Before heading off to China, CMNW tangoes to Argentina. Wednesday night’s concert at Alberta Rose Theatre features a crack band of tango specialists in music by Astor Piazzolla, Osvaldo Pugliese and more. Thursday night’s concert at Reed College’s Kaul Auditorium features fab film/TV/concert composer Lalo Schifrin’s nostalgic Letters from Argentina, a series of vignettes recalling his childhood there. The splendid program also includes nuevo tango classics by Schifrin’s great older compatriot Astor Piazzolla.

There’s more chamber music onstage at the culminating concerts in Portland Summer Ensembles / Metropolitan Youth Symphony’s chamber music camp. On Thursday at Portland’s Old Church, the instructors — all current or former Oregon Symphony stars led by former concertmaster Jun Iwasaki, play Sergei Taneyev’s Piano Quintet and a Beethoven string trio. And in Saturday’s free concert at Marylhurst University’s St. Anne’s Chapel, student musicians play movements from classics by Mendelssohn, Mozart, Beethoven and Dvorak.

Stephanie & Saar perform at Portland Piano Company.

The terrific piano DUO Stephanie & Saar return to Portland Piano Company Sunday afternoon to celebrate Leonard Bernstein’s centennial with music from his simultaneous Broadway triumphs West Side Story and Candide, plus his two-piano arrangement of his friend and mentor Aaron Copland’s El Salon Mexico. They’re joined by Oregon pianist-composer Alexander Schwarzkopf in one of his new compositions and more.

Jazz and More

More music from South America arrives via multiple Grammy nominee Bebel Gilberto this Sunday at Portland’s Winningstad Theatre, 1111 SW Broadway. The renowned Brazilian composer/singer has done for traditional bossa nova what Piazzolla did for tango, updating them for a new century, in this case the 21st.

Dayramir Gonzalez and his quartet perform Tuesday at Lan Su Chinese Garden.

Still more Latin rhythms inform Dayramir Gonzalez & Habana enTRANCé’s Tuesday show at Portland’s Lan Su Chinese Garden. The Havana-born jazz pianist and his quartet blend rock, pop, jazz, and Afro-Cuban elements in his originals.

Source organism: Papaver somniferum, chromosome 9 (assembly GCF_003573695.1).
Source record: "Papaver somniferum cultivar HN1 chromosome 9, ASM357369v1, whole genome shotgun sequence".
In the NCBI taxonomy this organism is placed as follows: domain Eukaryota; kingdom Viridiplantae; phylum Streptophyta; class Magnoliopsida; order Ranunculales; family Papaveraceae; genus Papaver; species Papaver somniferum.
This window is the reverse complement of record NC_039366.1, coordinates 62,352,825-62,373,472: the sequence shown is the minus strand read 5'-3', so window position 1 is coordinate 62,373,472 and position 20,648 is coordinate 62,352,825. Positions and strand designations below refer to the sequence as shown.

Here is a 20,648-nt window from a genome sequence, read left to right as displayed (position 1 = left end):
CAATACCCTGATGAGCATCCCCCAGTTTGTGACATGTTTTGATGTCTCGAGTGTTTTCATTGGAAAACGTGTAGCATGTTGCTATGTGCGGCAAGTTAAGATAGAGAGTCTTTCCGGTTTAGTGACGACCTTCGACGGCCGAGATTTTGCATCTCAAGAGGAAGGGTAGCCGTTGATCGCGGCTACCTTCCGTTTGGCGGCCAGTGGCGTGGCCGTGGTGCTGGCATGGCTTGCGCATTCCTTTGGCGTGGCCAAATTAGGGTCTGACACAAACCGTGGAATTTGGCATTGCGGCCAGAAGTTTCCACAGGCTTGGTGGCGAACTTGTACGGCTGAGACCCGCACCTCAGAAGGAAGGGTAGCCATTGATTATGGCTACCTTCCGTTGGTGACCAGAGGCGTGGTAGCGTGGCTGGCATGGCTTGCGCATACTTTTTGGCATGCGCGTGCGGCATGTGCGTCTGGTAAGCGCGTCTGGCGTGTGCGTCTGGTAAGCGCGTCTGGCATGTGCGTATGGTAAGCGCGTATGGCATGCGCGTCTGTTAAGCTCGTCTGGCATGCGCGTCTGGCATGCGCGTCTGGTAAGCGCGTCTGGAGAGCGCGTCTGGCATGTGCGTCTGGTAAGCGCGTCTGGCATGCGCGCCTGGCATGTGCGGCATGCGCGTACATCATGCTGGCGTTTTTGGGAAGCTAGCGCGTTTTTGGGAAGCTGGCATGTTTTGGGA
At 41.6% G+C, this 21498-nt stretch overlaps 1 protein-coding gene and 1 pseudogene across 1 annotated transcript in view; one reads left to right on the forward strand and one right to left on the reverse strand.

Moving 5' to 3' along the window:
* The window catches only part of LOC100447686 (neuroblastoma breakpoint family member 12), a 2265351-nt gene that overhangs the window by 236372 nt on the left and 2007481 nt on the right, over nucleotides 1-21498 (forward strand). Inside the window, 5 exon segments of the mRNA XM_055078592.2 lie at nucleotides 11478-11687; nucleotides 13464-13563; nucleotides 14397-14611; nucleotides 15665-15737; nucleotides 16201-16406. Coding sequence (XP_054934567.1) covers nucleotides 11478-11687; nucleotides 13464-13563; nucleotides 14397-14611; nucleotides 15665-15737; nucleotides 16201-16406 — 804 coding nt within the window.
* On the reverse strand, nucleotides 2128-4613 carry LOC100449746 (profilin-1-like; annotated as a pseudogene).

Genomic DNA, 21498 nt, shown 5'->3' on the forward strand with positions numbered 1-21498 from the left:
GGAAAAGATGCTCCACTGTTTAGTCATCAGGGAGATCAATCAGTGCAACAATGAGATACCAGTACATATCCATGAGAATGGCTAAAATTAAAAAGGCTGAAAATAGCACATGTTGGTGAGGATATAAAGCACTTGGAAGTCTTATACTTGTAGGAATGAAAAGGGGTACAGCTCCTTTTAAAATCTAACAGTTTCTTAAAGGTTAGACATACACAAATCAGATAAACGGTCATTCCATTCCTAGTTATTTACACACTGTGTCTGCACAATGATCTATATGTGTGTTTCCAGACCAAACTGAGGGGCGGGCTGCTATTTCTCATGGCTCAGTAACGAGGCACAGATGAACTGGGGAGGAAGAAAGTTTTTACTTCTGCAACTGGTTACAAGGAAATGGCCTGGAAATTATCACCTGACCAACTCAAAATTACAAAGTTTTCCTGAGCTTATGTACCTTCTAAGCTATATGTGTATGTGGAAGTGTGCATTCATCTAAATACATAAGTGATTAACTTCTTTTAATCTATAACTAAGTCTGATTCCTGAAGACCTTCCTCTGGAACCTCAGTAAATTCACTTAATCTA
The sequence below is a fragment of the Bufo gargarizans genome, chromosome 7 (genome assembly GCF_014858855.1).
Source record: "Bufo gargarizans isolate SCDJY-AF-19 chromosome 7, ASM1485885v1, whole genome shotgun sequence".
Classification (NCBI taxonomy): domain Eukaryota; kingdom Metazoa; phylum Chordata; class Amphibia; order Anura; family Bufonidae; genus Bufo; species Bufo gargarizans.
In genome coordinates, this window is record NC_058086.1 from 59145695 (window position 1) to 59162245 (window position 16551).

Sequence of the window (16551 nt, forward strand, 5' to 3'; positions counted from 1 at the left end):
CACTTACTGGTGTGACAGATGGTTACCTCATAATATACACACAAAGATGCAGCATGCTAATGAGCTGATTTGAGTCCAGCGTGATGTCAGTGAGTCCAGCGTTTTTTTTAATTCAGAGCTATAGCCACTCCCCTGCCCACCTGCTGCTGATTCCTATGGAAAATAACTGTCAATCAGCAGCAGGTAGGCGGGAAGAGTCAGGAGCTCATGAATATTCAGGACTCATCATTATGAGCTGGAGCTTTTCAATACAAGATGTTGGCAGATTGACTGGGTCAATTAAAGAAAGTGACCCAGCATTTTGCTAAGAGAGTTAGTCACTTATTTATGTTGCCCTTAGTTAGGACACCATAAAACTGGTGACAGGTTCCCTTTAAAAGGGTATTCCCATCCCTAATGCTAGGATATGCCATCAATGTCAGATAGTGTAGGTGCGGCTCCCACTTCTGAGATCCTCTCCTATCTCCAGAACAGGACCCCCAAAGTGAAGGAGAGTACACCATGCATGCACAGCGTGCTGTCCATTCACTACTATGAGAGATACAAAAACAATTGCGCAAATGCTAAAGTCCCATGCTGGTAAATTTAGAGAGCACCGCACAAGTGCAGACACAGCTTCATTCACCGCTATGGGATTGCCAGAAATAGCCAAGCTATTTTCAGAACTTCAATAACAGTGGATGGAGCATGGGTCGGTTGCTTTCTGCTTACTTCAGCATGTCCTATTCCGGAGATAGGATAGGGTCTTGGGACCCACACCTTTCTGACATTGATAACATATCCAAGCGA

And speaking of jazz, for almost 40 years, Cathedral Park Jazz Festival, which runs all weekend at Cathedral Park under Portland’s St. John’s Bridge, has been a summer highlight and one of the city’s longest-running free community events. This year’s edition of the free festival of jazz, blues, soul and other music includes 15 acts. Friday’s shows feature blues stars like Reggie Houston and Norman Sylvester and a tribute to Northwest women who play rhythms & blues. Saturday’s program showcases some of Portland’s finest female jazz musicians, including Rebecca Kilgore doing Western swing, Quadraphonnes sax quartet, and more. Sunday’s highlights include a tribute to Ray Charles, the funk-jazz of Under the Lake, and the Grammy-finalist team of the sublime singer and Portland jazz legend Nancy King and pianist Randy Porter with his tight trio.

Chamber Music Northwest Lincoln Recital Hall Portland State University Portland Oregon
Cathedral Park Jazz Festival happens this weekend under Portland’s St. John’s Bridge.

Got more musical recommendations, indoor or out? By all means let us know in the comments section below.

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Want to learn more about contemporary Oregon classical music? Check out Oregon ComposersWatch.

Brett Campbell is a frequent contributor to The Oregonian, San Francisco Classical Voice, Oregon Quarterly, and Oregon Humanities. He has been classical music editor at Willamette Week, music columnist for Eugene Weekly, and West Coast performing arts contributing writer for the Wall Street Journal, and has also written for Portland Monthly, West: The Los Angeles Times Magazine, Salon, Musical America and many other publications. He is a former editor of Oregon Quarterly and The Texas Observer, a recipient of arts journalism fellowships from the National Endowment for the Arts (Columbia University), the Getty/Annenberg Foundation (University of Southern California) and the Eugene O’Neill Center (Connecticut). He is co-author of the biography Lou Harrison: American Musical Maverick (Indiana University Press, 2017) and several plays, and has taught news and feature writing, editing and magazine publishing at the University of Oregon School of Journalism & Communication and Portland State University.